Colombian President Juan Manuel Santos on Friday said the Nobel Peace Prize was a “gift from heaven” and gave a “tremendous push” to reach a new agreement with FARC (Revolutionary Armed Forces of Colombia) rebels.
Speaking at a news conference in Oslo on the eve of the prize ceremony, Mr. Santos said the prestigious award “came like a gift from heaven because it gave us a tremendous push” to achieve a new peace deal with FARC after Colombian voters narrowly rejected an initial agreement in an October referendum.
“People in Colombia interpreted it as a mandate from the international community to persevere, to continue striving to achieve a peace agreement,” Mr. Santos said.
The accord, signed with pens made from bullet casings on September 26 after nearly four years of talks, was supposed to be ratified in an October 2 referendum. But voters rejected it, leaving Colombia teetering between war and peace.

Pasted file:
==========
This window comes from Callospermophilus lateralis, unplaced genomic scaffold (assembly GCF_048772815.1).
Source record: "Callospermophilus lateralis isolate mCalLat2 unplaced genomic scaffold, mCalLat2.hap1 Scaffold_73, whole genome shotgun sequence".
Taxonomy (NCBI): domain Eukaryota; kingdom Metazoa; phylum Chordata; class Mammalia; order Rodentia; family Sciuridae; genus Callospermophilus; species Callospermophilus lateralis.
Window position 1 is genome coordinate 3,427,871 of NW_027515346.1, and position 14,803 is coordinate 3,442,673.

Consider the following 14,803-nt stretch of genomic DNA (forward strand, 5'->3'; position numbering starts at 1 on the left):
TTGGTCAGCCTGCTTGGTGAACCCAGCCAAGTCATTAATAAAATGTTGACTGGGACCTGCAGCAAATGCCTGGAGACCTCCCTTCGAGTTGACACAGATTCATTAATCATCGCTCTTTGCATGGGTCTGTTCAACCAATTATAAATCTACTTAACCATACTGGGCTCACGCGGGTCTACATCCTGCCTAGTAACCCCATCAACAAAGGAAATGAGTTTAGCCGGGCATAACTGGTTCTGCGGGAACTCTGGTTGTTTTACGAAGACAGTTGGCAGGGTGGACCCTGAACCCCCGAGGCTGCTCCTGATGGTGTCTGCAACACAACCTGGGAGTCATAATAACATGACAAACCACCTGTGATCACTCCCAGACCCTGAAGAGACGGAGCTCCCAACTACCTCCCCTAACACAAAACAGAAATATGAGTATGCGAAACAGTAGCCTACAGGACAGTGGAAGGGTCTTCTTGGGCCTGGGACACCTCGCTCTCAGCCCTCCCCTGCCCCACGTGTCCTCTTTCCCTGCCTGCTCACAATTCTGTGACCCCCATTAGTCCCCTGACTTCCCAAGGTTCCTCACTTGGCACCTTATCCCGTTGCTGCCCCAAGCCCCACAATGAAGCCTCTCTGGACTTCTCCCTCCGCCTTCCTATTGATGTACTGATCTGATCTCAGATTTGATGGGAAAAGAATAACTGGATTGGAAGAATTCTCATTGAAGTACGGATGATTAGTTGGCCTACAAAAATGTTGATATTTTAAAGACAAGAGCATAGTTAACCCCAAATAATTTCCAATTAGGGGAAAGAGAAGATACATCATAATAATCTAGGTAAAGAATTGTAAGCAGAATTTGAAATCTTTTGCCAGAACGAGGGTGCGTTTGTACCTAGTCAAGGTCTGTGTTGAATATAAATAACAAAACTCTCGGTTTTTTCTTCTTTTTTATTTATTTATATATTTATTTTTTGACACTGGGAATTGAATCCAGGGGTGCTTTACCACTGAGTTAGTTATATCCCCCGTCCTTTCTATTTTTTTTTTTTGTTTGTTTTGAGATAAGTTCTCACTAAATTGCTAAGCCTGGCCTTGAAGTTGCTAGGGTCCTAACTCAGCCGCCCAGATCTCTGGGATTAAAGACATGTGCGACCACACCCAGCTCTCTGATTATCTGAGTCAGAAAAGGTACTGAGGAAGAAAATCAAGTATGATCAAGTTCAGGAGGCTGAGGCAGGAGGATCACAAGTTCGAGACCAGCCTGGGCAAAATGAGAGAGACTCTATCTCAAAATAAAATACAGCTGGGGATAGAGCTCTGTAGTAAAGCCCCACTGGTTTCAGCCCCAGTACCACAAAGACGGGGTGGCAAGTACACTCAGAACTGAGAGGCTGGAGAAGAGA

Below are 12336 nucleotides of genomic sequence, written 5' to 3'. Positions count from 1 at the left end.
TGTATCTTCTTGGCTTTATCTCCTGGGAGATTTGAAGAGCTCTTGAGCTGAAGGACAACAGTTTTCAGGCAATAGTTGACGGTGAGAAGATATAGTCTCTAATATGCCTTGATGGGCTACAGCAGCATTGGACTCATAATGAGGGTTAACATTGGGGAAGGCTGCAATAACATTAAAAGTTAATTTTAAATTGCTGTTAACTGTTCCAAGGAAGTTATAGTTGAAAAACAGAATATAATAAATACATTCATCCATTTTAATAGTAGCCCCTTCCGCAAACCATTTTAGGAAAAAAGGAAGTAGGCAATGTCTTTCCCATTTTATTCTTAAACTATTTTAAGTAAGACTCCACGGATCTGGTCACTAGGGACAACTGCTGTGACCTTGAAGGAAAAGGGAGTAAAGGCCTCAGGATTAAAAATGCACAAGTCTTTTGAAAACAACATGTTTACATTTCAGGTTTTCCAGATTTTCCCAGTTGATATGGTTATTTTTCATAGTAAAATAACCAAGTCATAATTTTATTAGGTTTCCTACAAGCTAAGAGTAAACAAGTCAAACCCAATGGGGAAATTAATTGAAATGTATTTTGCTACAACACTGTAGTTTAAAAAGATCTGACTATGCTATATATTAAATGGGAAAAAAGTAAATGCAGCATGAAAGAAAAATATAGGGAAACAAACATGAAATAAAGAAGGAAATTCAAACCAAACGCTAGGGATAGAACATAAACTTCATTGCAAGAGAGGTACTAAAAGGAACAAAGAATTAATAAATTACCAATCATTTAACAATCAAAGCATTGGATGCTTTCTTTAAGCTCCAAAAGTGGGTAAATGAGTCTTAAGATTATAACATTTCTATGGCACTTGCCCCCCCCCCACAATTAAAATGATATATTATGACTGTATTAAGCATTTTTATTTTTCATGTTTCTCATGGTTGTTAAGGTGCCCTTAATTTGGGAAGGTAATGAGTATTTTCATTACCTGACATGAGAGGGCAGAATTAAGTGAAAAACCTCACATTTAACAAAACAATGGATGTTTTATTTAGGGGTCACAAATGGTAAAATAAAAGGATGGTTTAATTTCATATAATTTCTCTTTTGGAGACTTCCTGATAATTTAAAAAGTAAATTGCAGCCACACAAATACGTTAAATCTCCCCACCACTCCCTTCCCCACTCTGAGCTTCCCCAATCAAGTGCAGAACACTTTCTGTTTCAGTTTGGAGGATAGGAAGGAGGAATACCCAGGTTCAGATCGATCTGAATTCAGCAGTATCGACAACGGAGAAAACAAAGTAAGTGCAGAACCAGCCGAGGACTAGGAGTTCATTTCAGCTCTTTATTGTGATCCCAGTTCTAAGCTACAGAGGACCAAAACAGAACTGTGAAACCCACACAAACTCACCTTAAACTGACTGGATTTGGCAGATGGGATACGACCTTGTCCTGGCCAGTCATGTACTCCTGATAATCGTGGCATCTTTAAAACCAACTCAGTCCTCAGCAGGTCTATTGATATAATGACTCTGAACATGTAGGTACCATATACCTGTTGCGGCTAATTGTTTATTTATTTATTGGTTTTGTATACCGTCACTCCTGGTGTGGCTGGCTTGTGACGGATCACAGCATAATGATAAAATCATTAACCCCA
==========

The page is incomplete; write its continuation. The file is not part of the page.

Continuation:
Five days later, Santos was announced as the 2016 Nobel Peace Prize laureate.
His government and the Marxist FARC rebels then signed a renegotiated peace accord on November 24.
The country’s five-decade conflict has killed more than 260,000 people, left 45,000 missing and forced nearly seven million to flee their homes. Mr. Santos brought no members of the leftist FARC rebel group to Oslo for the Nobel Peace Prize ceremony because he didn’t want to “create a problem” for the Norwegian government. “They will be here in heart and spirit,” Mr. Santos said of the rebel group, with whom he recently reached a peace agreement.
Mr. Santos will collect the Nobel Peace Prize on Saturday. The prize went to him alone and not the FARC, which is still designated as a terrorist group by many countries. The FARC leadership is unable to travel outside of Colombia because they face international arrest orders by the U.S. on drug-trafficking charges. Mr. Santos said procedures are underway in Colombia “in order for them to be completely free to go around the world.” — AFP/AP